I'm a noob but have been planning this project for a while and have a fair amount of problem solving skills and common sense. I try to apply what I've learned and take precautions at each step to make sure I don't look back and wish I would have done something very differently.
Thank you everyone who has contributed to this (and other) topic. It has helped me find my way and educate myself greatly. Any feedback/comments/criticisms/questions are more than welcome.
**Side Notes**
--The plates in the pictures have since been trimmed back. I realize they are extremely close to eachother in the picture I posted. I opened up the notches a bit with a round sandpaper drum on a Dremel to allow more breathing room between the plates themselves. They're also sitting loose on the battery, so they may have even shifted slightly. Before I weld anything permanently, I will be sure there is plenty of headroom between the plates!
--On the Malectrics V4, if you hold the foot pedal pressed after the weld, it will show you how many amps are being pulled/used and at what voltage. Even though my battery is 875CCA, the readings are coming back around 550a of actual welding power. Not sure if this is loss from battery to welding tips or if it's an approximation. In any case, the welds on .1 copper are great. Something seems a little off with those numbers however. At 550a * .029 that works out to be only 16 joules. Using the battery rating of 875a * .029 that works out to be around 26 joules. Maybe it's the nickel plated steel that's allowing for such low power and good welds? Or... my math or readouts are way off. Again, not much of concern because the results speak for themselves, I just found that interesting.
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spinningmagnets   100 GW

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Location: Ft Riley, NE Kansas

Re: "Copper/nickel sandwich" buses for series connections

Post by spinningmagnets » Jan 31 2022 4:29pm

Well done!

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Voltspa   10 mW

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Re: "Copper/nickel sandwich" buses for series connections

Post by Voltspa » Feb 02 2022 1:44am

Ok let’s try this again…

I got some 0.2mm copper and received my Samsung INR 25R 18650 cells.

I did several tests with 0.1mm nickel plated steel over 0.2mm copper and different power settings on the K-weld:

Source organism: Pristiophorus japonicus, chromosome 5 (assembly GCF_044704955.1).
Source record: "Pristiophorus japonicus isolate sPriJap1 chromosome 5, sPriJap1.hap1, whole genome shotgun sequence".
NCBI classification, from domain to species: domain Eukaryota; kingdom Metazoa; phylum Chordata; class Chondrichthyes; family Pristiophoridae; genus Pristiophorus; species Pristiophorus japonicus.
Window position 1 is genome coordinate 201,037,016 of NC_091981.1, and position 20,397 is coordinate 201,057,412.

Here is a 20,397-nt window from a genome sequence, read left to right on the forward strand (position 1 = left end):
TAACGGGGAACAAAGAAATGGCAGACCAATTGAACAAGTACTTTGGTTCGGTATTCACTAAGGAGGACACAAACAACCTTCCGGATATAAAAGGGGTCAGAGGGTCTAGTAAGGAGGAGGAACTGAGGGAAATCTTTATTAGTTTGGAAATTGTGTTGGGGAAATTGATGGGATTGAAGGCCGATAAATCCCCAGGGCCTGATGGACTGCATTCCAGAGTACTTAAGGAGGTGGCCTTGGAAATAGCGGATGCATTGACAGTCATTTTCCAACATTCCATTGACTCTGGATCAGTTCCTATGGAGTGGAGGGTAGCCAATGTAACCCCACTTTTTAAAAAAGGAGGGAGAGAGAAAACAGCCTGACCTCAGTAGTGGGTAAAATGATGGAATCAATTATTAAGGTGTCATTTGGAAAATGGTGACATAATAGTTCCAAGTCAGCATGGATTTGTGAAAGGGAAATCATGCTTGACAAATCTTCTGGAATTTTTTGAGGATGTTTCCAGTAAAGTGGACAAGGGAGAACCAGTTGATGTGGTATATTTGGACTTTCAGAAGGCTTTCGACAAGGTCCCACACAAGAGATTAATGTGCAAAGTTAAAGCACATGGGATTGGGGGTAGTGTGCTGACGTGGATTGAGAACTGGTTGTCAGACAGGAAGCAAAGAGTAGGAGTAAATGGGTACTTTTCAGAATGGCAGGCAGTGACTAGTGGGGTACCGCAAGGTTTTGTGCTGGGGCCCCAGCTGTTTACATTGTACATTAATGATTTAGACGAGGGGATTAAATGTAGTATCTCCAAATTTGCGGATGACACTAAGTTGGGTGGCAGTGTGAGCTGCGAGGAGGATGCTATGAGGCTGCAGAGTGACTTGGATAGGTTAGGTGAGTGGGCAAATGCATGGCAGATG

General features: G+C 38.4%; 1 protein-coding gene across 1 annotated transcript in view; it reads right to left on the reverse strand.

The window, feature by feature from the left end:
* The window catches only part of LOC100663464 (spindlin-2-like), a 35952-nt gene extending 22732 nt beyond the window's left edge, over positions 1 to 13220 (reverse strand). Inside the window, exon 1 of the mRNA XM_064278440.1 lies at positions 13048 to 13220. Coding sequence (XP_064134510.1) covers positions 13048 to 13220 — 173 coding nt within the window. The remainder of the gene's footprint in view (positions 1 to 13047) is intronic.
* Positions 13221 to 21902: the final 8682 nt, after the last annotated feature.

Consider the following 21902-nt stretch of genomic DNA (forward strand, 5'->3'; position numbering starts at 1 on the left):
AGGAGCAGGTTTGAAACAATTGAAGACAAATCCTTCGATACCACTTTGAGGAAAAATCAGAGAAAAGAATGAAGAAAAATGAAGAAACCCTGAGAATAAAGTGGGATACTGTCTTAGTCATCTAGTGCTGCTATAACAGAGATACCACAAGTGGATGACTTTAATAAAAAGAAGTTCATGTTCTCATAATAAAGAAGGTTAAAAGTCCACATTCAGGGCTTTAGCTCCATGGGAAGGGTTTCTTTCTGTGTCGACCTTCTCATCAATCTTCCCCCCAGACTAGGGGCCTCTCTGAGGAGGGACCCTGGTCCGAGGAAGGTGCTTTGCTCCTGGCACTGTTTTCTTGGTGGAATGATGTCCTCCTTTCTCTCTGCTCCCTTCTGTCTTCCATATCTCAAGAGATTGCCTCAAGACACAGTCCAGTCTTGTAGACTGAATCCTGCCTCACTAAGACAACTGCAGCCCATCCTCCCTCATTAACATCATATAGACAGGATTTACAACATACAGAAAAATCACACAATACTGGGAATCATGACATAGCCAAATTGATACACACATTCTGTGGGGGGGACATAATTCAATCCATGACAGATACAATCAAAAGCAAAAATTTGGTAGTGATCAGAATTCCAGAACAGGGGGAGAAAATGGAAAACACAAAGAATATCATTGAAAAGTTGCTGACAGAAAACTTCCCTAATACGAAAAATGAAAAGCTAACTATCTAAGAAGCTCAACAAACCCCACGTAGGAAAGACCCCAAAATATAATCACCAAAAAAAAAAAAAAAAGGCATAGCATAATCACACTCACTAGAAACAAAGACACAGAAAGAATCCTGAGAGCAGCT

105 Joules was just OK, one side was good and one side only welded the tiniest spot.

110 Joules was great on the positive button, but again not great on the negative end. I also tried a split nickel/steel over the copper and that was OK but not great.

115 Joules is better, but then I tried a split copper under nickel plated steel and that was very nice!

The K-weld read that I was using 1180-1204 amps during these tests.

105J 0.2mm copper and 0.1mm nickel plated steel.jpg
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110J 0.2mm copper and 0.1 nickel plated steel.jpg
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115J 0.2mm copper and 0.1mm nickel plated steel.jpg
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115J split 0.2mm copper and 0.1mm nickel plated steel.jpg
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Circle 15%22 240-18650.jpg
I would really appreciate it if I could get any feedback on my cell layout. Anyone see any issues with this? I have been doing all the forum-reading and video-watching that I have time for and I feel like I have a pretty solid design. My plan is to hot glue the cell groups individually, then wrap each parallel group in Kapton tape, then tape the groups all together before spot welding with plates of 0.2mm copper. That way if I need to disassemble the whole thing to get to any failed cells it will be a little easier. Thanks, all!
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1974 Vespa 125 Primavera conversion to 5kw viewtopic.php?f=12&p=1699870#p1699870

Frank   100 W

100 W
Posts: 262
Joined: Dec 10 2007 11:57am
Location: Maine/Nova Scotia

Re: "Copper/nickel sandwich" buses for series connections

Post by Frank » Feb 02 2022 8:26am

Split copper, great idea; I don't know if anyone's tried that before. ??

It would even be possible to maintain series-current-capacity by using a thin copper strip placed towards the outside edge of the cells.
Frank